Vampires! In Venice! Don't expect much more than that, ladies and gents.

I'm not saying that this story is creatively barren or anything like that. It's thoroughly enjoyable, perhaps even comforting in a way - and the British seemingly need all the comfort they can get when Sparacus' latest Ben Chatham election special seemingly destroyed parliamentry democracy forever. This is comfort food Doctor Who, full of stuff that evokes nostalgia even though it's not a straightforward remake, and it's being done by someone who likes the cast to have slightly more personality than the toy action figures Gatiss instinctively goes for.

I mean, seriously. Doctor Who fights vampires in Venice. It boggles the mind they haven't done that one already - bar the obligatory canal scenes, how the hell has Doctor Who managed thirty-one seasons on television and NOT had the TARDIS arrive in a historical city full of operatic nutters, mad cults and wobbly sets? True, the First, Fourth, Fifth, Seventh and Eighth Doctors hung around the city, but they were on books and audio! People would be inclined to consider RTD's Casanova as a Doctor Who spin off without the Cockney lethario time traveller central character, if only for the setting with lots of backstreets, corridors, palatial ballrooms... hell, you could make Venice the new UNIT-era-style base camp for all the potential stories to be told!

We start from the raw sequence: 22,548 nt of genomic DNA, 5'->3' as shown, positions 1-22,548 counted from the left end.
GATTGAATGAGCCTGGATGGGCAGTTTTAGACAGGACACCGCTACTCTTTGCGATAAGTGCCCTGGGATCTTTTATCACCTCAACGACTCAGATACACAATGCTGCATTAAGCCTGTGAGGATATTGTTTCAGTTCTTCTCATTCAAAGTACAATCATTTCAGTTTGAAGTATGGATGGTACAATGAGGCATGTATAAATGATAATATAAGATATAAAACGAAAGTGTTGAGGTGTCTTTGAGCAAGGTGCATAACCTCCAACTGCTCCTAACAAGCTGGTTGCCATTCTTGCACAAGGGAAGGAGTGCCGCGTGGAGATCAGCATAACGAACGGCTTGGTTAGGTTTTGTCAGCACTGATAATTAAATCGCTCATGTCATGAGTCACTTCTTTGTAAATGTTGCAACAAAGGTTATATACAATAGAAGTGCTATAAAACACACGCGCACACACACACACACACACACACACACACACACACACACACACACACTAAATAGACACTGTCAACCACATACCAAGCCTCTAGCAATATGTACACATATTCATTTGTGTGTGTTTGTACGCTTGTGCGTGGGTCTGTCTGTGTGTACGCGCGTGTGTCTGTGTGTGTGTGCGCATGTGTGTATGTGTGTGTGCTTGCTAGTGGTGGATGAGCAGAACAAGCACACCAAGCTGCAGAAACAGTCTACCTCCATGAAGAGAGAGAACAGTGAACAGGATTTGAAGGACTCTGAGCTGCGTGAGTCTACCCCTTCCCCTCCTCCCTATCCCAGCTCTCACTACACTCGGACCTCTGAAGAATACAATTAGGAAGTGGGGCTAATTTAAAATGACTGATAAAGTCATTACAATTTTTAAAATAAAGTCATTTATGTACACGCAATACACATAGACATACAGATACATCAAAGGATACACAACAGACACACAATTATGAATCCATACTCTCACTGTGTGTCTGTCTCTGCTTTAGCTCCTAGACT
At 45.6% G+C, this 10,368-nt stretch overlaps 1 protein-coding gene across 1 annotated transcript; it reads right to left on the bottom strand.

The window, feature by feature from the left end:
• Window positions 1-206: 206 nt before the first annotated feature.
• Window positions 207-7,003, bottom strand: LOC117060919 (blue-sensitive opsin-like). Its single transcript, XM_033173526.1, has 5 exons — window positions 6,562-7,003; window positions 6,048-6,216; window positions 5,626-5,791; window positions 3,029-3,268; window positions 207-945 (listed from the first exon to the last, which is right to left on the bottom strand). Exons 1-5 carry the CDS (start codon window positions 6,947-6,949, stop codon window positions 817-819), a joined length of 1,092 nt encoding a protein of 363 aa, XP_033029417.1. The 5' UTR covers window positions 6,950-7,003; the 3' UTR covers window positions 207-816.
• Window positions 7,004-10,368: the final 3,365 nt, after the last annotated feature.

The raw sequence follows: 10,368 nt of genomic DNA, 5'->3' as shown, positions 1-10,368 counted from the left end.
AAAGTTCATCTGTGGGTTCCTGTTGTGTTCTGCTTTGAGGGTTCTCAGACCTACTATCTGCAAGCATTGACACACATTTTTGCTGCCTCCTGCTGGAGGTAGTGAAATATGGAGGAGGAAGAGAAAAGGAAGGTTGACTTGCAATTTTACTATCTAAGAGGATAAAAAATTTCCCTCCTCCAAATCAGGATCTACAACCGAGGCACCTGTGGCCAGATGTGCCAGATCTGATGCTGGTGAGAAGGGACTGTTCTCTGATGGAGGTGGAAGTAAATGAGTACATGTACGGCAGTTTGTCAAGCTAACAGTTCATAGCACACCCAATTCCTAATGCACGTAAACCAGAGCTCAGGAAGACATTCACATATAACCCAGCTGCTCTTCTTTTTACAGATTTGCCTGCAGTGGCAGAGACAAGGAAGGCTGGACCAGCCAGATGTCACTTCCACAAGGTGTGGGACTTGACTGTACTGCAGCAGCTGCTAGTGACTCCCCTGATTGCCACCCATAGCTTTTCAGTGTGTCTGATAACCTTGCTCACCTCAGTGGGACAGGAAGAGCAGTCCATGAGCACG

And VAMPIRES! The Doctor should be fighting vampires all the time! Not analogies like Cybermen, or just thing-what-happen-to-drink-blood like Plasamavores, but proper vampires! Fear-the-sun-no-garlic-please-bite-your-throat bastards of the undead! It's taken over forty years - FORTY LONG YEARS - for a scene where the Doctor notices his emo enemies have no reflections, for a plot point of a vamp lusting after the companion, for neck injuries and puncture wounds! Proper vampires! I mean, Curse of Fenric and State of Decay came close but their vampires were toxic-plague-zombies and extra-dimensional giant bat mutants respectively!